1968-1969: Buffett and Price Agreed

Printable Version 

Dear fellow investors, 

We’ve recently been making the case that the current circumstances in the stock market are most like the late 1960s and 1970s. Euphoric enthusiasm for the most aggressive stocks and an economic/national security spending explosion are held in common. However, the most interesting thing about 1968-1969 was the agreement about the stock market future between the greatest growth investor at that time, T. Rowe Price, and the greatest value investor of all time, Warren Buffett.

Let’s start with what T. Rowe Price said and did back then:

“Given the unpopular, increasingly expensive, out‐of‐control war in Vietnam, the huge costs of the Great Society program, and the large ensuing budget deficits, Mr. Price’s sensitive antennae were up. His concerns began to increase about the country’s future and the outlook for the stock market. He believed that economic history continually repeated itself because it was driven by human nature. As he had written in the 1937 pamphlet Change: The Investor’s Only Certainty: “The basic social, economic, and political currents flow as long as human beings remain in control.”

Price reacted by adding oil and gas stocks to his T. Rowe Price Growth Fund and started a brand-new fund called the T. Rowe Price New Era Fund. He loaded it with oil and gas shares, gold and other inflation-beneficiary stocks. Both of these funds are in operation today, and the firm T. Rowe Price has been one of the most successful firms in the mutual fund industry.

Here is what Warren Buffett said on October 9, 1967, in a letter to partners:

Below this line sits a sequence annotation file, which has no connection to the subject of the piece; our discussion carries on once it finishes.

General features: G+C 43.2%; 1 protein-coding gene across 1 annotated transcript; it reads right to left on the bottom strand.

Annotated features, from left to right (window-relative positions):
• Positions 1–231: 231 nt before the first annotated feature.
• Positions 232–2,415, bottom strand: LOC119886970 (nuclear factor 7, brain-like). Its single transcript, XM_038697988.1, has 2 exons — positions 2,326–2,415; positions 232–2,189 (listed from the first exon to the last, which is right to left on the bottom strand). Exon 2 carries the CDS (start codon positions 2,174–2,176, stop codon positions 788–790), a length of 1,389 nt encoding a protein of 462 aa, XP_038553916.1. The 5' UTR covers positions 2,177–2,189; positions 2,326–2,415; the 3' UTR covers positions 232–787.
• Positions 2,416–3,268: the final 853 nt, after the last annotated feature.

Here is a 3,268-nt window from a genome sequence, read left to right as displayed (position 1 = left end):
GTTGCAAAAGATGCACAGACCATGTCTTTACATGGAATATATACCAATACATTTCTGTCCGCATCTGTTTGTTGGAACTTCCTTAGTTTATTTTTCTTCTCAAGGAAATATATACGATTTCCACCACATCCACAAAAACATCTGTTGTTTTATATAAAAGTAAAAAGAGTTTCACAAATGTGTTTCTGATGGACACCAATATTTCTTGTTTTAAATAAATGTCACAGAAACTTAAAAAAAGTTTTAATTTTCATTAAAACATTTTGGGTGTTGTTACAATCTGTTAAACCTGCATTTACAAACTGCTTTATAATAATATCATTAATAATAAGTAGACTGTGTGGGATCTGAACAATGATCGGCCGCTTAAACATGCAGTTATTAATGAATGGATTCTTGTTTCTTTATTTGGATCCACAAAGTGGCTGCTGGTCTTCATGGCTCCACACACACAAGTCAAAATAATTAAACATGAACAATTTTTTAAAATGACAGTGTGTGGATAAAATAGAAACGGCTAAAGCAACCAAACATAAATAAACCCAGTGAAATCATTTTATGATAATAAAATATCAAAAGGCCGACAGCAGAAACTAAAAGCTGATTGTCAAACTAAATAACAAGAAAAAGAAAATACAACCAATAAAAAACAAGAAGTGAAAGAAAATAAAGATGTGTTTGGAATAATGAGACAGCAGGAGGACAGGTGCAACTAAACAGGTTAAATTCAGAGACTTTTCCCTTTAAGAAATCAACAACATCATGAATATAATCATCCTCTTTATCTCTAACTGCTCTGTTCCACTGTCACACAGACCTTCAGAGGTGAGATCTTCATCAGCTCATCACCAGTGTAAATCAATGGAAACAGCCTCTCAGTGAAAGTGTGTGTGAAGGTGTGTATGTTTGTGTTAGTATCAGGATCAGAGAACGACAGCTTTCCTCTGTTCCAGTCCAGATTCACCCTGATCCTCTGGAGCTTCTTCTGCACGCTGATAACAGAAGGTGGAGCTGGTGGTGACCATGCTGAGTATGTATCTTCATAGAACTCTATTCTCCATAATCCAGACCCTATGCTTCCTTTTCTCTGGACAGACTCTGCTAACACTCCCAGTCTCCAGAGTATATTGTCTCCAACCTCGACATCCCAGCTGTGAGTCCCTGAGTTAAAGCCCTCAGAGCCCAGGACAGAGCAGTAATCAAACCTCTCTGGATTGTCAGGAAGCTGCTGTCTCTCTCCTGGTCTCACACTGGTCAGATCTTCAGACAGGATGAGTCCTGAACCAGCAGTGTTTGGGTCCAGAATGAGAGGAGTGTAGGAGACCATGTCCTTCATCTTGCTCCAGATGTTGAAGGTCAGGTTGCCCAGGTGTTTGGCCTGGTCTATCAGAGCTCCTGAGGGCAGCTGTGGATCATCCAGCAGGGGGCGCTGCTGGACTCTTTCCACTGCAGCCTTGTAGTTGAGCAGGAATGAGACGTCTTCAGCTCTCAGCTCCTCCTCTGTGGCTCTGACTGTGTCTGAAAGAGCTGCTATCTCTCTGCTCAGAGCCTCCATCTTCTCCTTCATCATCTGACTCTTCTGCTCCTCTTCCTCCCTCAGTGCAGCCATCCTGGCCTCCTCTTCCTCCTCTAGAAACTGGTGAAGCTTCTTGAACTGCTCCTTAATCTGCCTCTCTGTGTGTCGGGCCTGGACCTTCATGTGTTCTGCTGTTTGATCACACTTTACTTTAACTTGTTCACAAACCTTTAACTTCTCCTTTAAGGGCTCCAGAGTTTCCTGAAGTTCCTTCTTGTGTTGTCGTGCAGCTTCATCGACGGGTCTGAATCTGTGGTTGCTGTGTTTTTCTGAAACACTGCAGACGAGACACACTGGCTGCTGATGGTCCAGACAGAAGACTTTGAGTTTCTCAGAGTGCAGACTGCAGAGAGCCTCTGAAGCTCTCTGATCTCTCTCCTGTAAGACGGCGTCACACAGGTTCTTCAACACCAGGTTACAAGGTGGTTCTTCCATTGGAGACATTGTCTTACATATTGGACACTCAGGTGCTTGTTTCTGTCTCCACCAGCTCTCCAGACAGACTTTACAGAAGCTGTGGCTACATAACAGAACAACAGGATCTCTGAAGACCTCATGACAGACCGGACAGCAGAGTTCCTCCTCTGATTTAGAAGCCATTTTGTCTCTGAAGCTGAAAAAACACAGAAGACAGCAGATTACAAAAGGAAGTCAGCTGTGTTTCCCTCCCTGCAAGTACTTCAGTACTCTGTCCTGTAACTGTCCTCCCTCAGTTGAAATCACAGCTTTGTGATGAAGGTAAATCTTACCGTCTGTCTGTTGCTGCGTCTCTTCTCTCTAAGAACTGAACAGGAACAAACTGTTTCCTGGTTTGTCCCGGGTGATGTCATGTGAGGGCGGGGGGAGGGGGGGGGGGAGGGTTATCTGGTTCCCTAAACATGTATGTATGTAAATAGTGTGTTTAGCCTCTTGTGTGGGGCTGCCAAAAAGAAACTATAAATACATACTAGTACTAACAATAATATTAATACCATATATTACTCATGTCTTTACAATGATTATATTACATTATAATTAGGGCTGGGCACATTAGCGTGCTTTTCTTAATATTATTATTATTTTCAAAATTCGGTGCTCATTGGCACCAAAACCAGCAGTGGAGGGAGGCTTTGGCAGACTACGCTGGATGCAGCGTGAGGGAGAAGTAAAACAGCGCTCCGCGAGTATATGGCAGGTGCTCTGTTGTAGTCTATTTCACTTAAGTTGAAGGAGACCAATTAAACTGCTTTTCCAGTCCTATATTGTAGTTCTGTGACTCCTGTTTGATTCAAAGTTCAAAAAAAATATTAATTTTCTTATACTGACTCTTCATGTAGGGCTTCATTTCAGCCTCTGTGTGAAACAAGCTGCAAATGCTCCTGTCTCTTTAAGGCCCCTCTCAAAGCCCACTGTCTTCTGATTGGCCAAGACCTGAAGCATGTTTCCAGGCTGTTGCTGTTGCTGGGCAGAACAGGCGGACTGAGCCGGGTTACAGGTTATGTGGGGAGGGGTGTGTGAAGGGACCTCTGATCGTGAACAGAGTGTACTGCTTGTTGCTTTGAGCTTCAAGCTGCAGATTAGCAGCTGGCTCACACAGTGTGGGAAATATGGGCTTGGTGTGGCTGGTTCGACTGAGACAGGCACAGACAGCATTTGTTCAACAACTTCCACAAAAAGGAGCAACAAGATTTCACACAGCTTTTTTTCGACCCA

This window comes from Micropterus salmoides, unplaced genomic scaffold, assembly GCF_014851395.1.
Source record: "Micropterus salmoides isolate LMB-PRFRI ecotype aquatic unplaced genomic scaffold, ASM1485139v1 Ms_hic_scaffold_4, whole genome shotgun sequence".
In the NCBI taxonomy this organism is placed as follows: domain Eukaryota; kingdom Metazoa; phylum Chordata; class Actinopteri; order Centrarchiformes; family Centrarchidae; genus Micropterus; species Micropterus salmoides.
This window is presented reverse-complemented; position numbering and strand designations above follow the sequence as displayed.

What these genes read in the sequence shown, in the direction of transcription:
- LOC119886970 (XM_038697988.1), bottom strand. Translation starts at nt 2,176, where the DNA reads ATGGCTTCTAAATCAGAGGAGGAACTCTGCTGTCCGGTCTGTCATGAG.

Such statistical bargains have tended to disappear over the years. This may be due to the constant combing and recombing of investments that has occurred during the past twenty years, without an economic convulsion such as that of the ‘30s to create a negative bias toward equities and spawn hundreds of new bargain securities. It may be due to the new growing social acceptance, and therefore usage (or maybe it’s vice versa – I’ll let the behaviorists figure it out) of takeover bids which have a natural tendency to focus on bargain issues. It may be due to the exploding ranks of security analysts bringing forth an intensified scrutiny of issues far beyond what existed some years ago. Whatever the cause, the result has been the virtual disappearance of the bargain issue as determined quantitatively – and thereby of our bread and butter. There still may be a few from time to time. There will also be the occasional security where I am really competent to make an important qualitative judgment. This will offer our best chance for large profits. Such instances will. however, be rare. Much of our good performance during the past three years has been due to a single idea of this sort.

At the 2023 Berkshire Hathaway Annual Meeting, Buffett said nearly the same thing:

There remain only a handful of companies in this country capable of truly moving the needle at Berkshire, and they have been endlessly picked over by us and by others. Some we can value; some we can’t. And, if we can, they have to be attractively priced. Outside the U.S., there are essentially no candidates that are meaningful options for capital deployment at Berkshire. All in all, we have no possibility of eye-popping performance.